After the first shows, we realized that it was a working assumption that we have to deal with. We made minor changes to expressions (especially mine) and dialogue delivery (we were clear that the script is how it was written by John Guarre, and we will not change it). Finally, during one of the shows at RS - the tittering took over the entire performance. I finished my role, defeated because all the laughter got under my skin and I gave a below par performance.
The next day, I asked the cast to be the audience and laugh through my entire monologue. Giggles, smirks and loud laughter. I failed the first time, I tried again and took my entire monologue, more honest than I had ever done it before. And when the scene ended, I slumped on stage and I wept, cried like a baby, loudly, my entire body shaking with every sob. (Confession - I have cried, loudly with tears streaming, thrice in the last 10 years. All three times after my scene in a play)
I have done the scene a dozen times before. I have thought about my character, Rick, in detail and concocted psychological motives for his actions. I created a father for him, a mother and built dreams of his childhood. If you asked me his back story, I could tell you the entire works to the last detail. But there was always, him the character and me the actor. And when the audience laughed earlier, I, Rathish, felt it was their problem, their insecurity in dealing with homosexuality.
But this time, acting in front of an empty gallery except from my fellow cast members, something clicked as I kept on with the monologue. I imagined that they weren't laughing at homosexuality, but at this small town boy with big dreams, who let himself be taken for a ride and lost all that he had. They laughed at Rick because he was a fool (Who wouldn't laugh at a man who let himself be fucked, because someone asked). And as I went on, I felt I was confessing to an ostracizing crowd. There is no way I could take that humiliation. And in that moment, I could have been him, violated and fatal.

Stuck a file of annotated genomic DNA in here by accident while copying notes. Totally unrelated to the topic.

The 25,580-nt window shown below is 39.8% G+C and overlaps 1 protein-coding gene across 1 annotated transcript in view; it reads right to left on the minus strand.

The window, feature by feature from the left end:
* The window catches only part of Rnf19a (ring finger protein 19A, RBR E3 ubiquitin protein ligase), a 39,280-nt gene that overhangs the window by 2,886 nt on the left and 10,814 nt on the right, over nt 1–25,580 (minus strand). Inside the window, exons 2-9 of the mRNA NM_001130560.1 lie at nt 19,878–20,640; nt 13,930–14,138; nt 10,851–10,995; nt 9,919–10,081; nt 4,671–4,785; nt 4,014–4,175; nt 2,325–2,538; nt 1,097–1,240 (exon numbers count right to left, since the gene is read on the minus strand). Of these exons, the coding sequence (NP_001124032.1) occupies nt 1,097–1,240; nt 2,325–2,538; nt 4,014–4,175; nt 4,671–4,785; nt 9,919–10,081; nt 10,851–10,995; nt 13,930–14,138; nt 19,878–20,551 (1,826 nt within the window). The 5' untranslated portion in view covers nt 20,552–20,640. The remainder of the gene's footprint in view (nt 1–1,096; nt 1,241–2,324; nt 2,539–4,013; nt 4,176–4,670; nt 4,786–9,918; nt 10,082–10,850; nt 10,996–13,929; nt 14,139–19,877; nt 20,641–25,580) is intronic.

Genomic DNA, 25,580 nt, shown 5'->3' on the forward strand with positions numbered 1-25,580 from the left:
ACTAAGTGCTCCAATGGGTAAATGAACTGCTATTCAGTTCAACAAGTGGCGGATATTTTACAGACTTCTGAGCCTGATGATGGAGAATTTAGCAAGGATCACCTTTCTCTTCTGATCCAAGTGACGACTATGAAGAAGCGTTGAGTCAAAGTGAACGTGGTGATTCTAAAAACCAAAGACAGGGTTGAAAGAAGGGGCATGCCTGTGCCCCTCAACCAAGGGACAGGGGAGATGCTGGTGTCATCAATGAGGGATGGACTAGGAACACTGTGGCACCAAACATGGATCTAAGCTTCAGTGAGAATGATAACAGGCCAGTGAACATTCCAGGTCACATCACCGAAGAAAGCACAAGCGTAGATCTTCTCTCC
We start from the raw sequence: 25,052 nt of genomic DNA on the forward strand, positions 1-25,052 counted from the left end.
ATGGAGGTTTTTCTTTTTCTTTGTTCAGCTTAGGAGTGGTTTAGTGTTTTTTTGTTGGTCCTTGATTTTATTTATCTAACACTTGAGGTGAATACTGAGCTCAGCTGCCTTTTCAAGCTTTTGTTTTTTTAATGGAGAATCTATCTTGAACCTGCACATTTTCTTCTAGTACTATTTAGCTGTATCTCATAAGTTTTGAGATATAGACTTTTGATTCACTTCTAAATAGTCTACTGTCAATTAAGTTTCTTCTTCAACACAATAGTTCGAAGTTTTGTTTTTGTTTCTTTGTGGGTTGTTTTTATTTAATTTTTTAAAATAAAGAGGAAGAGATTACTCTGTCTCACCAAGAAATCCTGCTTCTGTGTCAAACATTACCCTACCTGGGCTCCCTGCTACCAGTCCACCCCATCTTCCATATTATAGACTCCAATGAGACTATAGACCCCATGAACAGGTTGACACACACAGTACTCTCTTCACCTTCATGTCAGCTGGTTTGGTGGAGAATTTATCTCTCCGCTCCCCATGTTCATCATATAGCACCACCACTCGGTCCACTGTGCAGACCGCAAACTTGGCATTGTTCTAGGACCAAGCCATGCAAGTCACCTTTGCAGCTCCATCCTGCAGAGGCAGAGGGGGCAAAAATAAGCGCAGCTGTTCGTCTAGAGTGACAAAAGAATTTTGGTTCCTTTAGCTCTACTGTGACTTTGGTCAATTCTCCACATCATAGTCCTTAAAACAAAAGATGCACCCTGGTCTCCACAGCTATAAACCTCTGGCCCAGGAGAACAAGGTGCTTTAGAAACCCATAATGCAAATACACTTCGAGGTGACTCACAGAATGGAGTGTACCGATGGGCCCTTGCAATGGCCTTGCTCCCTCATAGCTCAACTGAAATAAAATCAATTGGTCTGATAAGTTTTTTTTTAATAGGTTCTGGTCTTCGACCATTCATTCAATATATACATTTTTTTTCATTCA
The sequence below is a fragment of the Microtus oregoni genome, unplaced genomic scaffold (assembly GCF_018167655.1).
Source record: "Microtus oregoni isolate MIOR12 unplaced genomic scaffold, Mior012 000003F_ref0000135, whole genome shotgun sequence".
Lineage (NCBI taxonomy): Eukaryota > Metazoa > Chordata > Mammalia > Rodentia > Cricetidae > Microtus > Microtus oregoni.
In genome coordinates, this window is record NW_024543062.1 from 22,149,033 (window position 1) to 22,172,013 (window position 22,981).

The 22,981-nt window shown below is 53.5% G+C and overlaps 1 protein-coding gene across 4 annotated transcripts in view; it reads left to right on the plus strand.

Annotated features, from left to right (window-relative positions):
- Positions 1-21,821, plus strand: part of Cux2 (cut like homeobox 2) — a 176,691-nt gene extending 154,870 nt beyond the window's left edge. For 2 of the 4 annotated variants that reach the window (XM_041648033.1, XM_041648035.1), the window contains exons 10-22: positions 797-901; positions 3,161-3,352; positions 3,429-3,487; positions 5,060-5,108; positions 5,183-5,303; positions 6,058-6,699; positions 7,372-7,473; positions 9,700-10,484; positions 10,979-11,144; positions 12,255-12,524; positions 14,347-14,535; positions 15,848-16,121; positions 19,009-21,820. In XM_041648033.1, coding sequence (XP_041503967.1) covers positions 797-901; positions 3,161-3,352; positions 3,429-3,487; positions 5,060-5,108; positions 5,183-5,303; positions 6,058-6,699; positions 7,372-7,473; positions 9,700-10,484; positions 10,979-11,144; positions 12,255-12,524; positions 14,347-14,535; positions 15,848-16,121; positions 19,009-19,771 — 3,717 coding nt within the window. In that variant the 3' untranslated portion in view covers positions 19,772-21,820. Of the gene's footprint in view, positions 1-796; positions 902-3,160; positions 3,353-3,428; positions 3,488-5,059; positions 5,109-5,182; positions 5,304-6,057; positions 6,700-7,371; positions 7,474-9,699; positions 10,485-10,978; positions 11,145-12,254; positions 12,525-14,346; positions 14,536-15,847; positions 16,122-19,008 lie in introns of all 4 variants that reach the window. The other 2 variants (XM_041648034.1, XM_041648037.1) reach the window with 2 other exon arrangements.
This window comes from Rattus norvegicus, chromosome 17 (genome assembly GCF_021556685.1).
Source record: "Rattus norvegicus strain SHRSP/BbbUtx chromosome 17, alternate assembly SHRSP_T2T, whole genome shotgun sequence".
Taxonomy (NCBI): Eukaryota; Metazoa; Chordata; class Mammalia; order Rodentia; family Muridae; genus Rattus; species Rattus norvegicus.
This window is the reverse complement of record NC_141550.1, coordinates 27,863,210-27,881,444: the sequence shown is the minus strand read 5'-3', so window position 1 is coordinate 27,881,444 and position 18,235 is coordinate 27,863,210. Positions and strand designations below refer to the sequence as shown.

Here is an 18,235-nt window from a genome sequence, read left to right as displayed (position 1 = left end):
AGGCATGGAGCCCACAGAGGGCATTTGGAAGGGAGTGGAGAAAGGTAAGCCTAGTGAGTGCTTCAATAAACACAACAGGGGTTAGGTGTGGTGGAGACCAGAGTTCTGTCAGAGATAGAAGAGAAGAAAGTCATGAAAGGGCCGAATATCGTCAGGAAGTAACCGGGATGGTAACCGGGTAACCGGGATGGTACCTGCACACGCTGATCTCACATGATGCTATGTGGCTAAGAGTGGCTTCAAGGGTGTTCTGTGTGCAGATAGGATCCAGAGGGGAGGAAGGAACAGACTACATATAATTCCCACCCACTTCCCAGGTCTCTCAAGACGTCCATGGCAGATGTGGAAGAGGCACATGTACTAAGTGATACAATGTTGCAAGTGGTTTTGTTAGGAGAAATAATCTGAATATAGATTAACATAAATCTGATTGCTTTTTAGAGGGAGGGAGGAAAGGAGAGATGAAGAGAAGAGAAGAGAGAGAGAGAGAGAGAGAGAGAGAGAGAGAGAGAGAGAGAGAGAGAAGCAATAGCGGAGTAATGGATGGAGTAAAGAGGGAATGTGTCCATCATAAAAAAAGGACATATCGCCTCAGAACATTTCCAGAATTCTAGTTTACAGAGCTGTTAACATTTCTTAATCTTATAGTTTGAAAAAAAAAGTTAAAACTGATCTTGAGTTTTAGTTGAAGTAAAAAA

That's probably why I love theater - I could never be an evangelist who is burnt to death, I could never be a homosexual rape victim, I don't think I would ever go as far as let myself be fucked by a man. But these are moments of true vulnerability - moments where you face death, loss and shame, emotions that our sanitized life keeps well under wraps. They say, one grows with experience. It would be presumptuous to compare being raped in real life, and acting as if you were. But there are moments, far and few and occasionally at the most unexpected of times, when a role takes you farther than you ever thought you could go, and opens a door to your own self.

Acting, they say, is cathartic. That is an understatement.

* The title of the post is from a line in the play, "I believe the imagination is the passport that we create to help take us into the real world. I believe the imagination is merely another phrase for what is most uniquely us. Jung says, 'The greatest sin is to be unconscious.'". The play was made into a movie, with most of the lines from the original play.